Retirement plans are sold, not bought, so while new legislation was meant to address accessibility, that wasn’t necessarily the problem. Instead, the problem was around the complexity of plans and misinformation around the cost and time investment for small employers. That being said, just because the SECURE Act passed, does not mean companies are running to the gates – they need to be made aware of the improvements that were made. PEPs create an opportunity for advisors to market small plans in an entirely new way and alleviate concerns smaller companies have around the investment it takes to run a plan.

It’s also worth thinking about the opportunities PEPs create for those around you. This structure makes it easier for financial institutions outside of retirement – such as insurance and benefits providers, among others – to enter the market and cross-sell their existing services while gaining low priced access to the participant. To get a leg up, you may feel inclined to create your own offering, but standing up your own PEP is no small feat. It comes with significant expense and time. Partnering with a broker-dealer or recordkeeper, rather than trying to form your own, can be a more effective way to enter the market.

We also recommend thinking about other partnerships (payroll companies, associations, etc.) that offer marketing access to small businesses and still offer effective ways to scale through not only PEPs, but also traditional MEPs and even your own non-MEP solution. Check out our previous Vestwell U webinar on associations for help on how to tap into this market or our session on traditional MEPs if you’re looking for more information on how they operate.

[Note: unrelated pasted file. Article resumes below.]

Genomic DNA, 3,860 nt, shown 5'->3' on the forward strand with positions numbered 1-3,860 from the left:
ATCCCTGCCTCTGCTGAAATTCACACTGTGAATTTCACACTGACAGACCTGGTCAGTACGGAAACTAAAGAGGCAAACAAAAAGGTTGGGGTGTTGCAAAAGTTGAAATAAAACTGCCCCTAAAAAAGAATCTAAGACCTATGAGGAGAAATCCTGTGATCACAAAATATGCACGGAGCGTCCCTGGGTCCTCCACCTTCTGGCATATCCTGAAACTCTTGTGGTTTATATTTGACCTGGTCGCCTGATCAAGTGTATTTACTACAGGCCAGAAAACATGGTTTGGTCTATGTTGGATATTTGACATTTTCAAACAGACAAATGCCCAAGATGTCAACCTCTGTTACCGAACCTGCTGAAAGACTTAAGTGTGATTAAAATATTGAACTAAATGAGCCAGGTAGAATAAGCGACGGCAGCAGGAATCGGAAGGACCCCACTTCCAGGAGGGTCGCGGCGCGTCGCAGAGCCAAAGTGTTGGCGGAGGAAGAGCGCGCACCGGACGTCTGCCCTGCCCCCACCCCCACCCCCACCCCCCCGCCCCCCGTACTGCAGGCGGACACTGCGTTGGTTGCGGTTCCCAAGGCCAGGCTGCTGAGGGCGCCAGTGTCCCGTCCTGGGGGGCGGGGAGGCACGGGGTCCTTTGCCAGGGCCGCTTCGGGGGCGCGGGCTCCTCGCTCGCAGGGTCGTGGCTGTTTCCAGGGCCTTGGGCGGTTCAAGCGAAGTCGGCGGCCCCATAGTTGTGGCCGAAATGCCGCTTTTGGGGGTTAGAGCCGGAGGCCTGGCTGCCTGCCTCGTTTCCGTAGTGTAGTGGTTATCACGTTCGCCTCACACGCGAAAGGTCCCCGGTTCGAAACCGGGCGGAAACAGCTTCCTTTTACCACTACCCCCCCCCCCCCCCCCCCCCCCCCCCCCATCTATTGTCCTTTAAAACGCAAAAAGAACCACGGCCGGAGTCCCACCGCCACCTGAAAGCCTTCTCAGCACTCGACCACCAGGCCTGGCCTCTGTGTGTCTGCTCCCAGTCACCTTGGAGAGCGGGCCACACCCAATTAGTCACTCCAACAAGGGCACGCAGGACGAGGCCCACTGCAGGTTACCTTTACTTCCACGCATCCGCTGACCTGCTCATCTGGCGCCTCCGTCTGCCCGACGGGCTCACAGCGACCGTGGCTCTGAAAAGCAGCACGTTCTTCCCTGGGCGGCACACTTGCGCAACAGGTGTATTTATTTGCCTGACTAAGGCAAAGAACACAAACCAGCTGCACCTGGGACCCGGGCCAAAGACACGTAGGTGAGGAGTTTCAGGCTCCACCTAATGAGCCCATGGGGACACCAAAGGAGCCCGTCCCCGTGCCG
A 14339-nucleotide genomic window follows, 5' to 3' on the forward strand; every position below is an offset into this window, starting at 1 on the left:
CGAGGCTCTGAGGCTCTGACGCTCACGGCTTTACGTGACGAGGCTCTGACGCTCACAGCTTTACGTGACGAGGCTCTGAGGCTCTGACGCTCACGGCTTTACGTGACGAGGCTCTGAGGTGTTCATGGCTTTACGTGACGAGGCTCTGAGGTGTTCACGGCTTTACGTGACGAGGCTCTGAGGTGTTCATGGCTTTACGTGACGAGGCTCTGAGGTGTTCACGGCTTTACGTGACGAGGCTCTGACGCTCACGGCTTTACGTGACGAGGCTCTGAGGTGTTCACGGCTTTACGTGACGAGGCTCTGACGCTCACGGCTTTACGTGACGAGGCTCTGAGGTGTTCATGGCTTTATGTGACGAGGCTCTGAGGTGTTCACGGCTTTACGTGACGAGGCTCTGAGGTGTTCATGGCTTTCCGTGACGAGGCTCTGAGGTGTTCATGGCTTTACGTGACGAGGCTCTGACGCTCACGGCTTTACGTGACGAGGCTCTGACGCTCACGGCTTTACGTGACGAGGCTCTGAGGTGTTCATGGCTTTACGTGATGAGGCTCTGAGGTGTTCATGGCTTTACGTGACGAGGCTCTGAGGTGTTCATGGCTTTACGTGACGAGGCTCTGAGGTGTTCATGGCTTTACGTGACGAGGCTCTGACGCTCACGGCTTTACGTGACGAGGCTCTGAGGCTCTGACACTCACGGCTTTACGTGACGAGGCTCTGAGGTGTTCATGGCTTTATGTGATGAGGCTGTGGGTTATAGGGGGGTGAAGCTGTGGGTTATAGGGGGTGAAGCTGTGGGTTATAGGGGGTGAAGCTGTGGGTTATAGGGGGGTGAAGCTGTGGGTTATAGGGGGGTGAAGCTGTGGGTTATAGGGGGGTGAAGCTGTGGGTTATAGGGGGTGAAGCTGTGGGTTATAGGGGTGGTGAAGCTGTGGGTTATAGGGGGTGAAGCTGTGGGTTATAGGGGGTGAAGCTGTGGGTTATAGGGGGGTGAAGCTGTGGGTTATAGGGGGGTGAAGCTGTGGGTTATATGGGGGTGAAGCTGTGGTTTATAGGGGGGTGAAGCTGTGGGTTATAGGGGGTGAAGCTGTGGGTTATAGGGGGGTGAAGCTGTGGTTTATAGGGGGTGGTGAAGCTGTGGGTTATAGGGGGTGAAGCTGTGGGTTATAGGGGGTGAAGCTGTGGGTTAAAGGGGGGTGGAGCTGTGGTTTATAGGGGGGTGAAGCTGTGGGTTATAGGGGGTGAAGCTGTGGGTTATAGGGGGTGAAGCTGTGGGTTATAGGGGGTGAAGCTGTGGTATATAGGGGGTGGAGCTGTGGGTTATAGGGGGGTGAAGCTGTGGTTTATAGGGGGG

That being said, just because PEPs are now easier, doesn’t mean they’re always the right option. You can often replicate the same benefits around price and administrative lift elsewhere. There are already a number of recordkeepers offering similar low cost, institutional pricing, and in some senses, you can provide the same value without waiting for 2021 or putting in the investment of standing up a new initiative.

Trend #2: Continued Industry Consolidation 

It’s no secret there has been major consolidation across the retirement industry, from recordkeepers, to TPAs, to advisory firms and beyond. Just last year the RIA industry underwent record M&A activity for the 7th year straight and recordkeepers have consolidated  from more than 400 just a decade ago to about 160 in 2018. We anticipate this continuing since recordkeeping is a relatively undifferentiated product in an industry with high barriers of entry. Consolidation also helps providers combat the significant drop in participant fees over the past 10-15 years. As recordkeepers take advantage of economies of scale, they can invest in better technology, cut costs, and drive additional revenue through other products such as managed accounts.

What this means for advisors